Logopinion: Detroit Red Wings Memorial Patches

Written By:  •  Thursday, March 7, 2019

When the Detroit Red Wings take to the ice at Little Caesars Arena tonight, hosting the New York Rangers, it won’t just be a matchup between two classic Original Six rivals.  It will be Detroit’s first home game since the death of Red Wings legend Ted Lindsay.

Lindsay’s career and life will be honoured, as even teams for whom he didn’t play have included pre-game moments of silence this week and every arena in the league will include a memorial on the dasher boards through the weekend.

The Red Wings played on the road on Tuesday night, visiting the Colorado Avalanche.  Despite being away from home, with under 40 hours of notice, the team’s equipment staff prepared a jersey patch commemorating Lindsay: a simple red number seven inside a white rectangle with a red outline on the left front chest.

Read: Red Wings Honour Ted Lindsay With #7 Patch

If that sounds familiar, it could be because it’s the same design as the team used to honour Gordie Howe two seasons ago.  Based on that similarity, it’s safe to assume that tonight the team will debut a version of the patch with the colours reversed to match their red home sweaters.  Especially given that it’s also virtually the same as what the Red Wings wore for a year and a half to honour former owner Mike Ilitch, with “Mr. I” as the text rather than the player’s number (and the patch wider to accommodate that).

As with Howe before him, Lindsay deserves to be recognized.  And also as with Howe, Lindsay deserves a better patch than this.

If you’re a DetroitHockey.Net reader, you’ve heard me make this argument before.

With the constraints the Red Wings faced on Tuesday, one could understand how such an unimaginative patch could be used.  While the Pittsburgh Penguins managed to create an appropriate patch in about the same timeframe last fall, they were at least at home, near their usual vendor.  If it weren’t for the fact that this design was used for Gordie Howe when the team had several months to pull something together, it would be easy to assume it was a rush job.

NHL memorial patches tend to fall into two groups.  One features a black and white circle featuring the honoree’s initials or number, sometimes with the number in a team colour.  This is what the Chicago Blackhawks are currently wearing for Stan Mikita, and the New York Islanders wore for Al Arbour. The other style is based around a visual representation of the honoree or the team.  This could be the Toronto Maple Leafs’ crowned shamrock for King Clancy or Roger Nielson’s signature (and signature ties) for the Ottawa Senators.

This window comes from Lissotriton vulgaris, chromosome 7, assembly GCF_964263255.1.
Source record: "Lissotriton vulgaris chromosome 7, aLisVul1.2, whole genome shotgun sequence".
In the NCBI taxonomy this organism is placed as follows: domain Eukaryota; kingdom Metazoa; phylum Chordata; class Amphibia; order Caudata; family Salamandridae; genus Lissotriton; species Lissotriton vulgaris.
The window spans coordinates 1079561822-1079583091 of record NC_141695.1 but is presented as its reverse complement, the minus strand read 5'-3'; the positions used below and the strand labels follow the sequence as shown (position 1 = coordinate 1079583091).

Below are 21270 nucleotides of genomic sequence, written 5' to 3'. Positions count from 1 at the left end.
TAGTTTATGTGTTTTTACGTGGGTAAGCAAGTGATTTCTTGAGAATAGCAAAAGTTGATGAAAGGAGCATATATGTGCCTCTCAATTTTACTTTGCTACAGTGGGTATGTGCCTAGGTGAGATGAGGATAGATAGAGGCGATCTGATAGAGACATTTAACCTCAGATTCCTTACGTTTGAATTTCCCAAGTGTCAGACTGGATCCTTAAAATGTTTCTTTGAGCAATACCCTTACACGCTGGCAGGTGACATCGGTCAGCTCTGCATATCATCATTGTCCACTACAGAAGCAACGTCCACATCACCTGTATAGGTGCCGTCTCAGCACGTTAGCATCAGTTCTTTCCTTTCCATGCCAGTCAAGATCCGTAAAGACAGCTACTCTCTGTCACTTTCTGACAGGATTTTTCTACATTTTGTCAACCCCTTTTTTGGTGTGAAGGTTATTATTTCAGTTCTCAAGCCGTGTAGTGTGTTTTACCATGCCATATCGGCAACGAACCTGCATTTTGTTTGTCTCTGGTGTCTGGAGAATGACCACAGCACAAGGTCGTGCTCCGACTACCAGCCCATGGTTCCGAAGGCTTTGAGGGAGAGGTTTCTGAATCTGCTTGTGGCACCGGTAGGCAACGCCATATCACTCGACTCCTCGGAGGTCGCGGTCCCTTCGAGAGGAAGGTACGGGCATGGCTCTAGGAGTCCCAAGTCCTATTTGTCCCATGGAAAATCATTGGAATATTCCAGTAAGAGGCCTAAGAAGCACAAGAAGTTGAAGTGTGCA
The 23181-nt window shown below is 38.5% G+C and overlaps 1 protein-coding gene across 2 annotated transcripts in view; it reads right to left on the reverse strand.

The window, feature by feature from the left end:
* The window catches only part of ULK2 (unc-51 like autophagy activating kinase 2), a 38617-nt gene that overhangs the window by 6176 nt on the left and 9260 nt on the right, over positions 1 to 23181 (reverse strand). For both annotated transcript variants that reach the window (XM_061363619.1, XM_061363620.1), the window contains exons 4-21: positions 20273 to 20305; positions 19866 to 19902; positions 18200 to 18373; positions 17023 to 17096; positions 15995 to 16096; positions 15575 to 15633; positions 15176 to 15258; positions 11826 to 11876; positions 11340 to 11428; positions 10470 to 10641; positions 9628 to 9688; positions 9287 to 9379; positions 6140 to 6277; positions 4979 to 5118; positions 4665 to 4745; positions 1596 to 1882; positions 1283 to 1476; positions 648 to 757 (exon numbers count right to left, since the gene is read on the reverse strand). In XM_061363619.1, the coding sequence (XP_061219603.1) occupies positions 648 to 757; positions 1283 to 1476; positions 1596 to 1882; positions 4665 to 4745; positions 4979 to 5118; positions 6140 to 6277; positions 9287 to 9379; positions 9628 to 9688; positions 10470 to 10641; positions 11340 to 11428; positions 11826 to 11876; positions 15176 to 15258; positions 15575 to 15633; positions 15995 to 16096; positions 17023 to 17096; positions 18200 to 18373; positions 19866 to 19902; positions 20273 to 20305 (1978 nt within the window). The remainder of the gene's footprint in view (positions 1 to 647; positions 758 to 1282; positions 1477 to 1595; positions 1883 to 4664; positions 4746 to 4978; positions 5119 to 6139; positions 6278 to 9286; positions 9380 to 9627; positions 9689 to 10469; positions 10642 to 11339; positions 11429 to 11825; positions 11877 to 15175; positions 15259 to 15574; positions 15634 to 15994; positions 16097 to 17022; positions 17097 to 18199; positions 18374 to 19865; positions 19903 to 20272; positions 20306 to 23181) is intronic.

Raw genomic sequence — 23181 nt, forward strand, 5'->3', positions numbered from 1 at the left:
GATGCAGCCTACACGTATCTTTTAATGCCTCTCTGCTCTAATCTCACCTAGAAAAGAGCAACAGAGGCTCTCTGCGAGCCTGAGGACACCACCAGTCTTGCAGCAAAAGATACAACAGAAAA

The Red Wings combine the worst of both of these trends by going with a simple design but sacrificing the traditional black for team colours.

The patch memorializing Lindsay (and Howe before him) could just as easily be one for a sweater number retirement.  Compared side-by-side, it’s just a simplified version of those used when the numbers of Steve Yzerman, Nicklas Lidstrom, and Red Kelly were raised to the rafters.

The result is that what’s meant to be a memorial comes across with muddled meaning.  It doesn’t have to be that way.

Ted Lindsay wearing the Red Wings old diamond captain patch

The team could have gone with a black version of the patch, probably as a circle instead of a rectangle.  It’s a visual that we as a society are familiar with, where the intent would be clear.

If the organization wanted to add something that represented the Red Wings, they could easily make Lindsay’s number red with a white outline on the black background.

Another option would be to change the shape of the patch.  As seen in so many photos of Lindsay from his playing days, the Red Wings formerly bounded their captains’ letters with a diamond.  A black patch in this shape with Lindsay’s number seven instead of the C would bring this to mind while retaining the traditional symbolism.

The Red Wings’ organization has plenty of options for a simple, respectful patch design to honour their legends. For some reason, they choose not to use them.


Clark Rasmussen is a longtime contributor right here at SportsLogos.Net but Red Wings (and all hockey fans in general) should check out his very comprehensive DetroitHockey.Net as well as FantasyHockeySim.com. Twitter: @detroithockey96



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Clark Rasmussen

Clark is the owner and operator of DetroitHockey.Net, a site dedicated to the news and history of the Detroit Red Wings in operation since 1996. You can reach him on Twitter @detroithockey96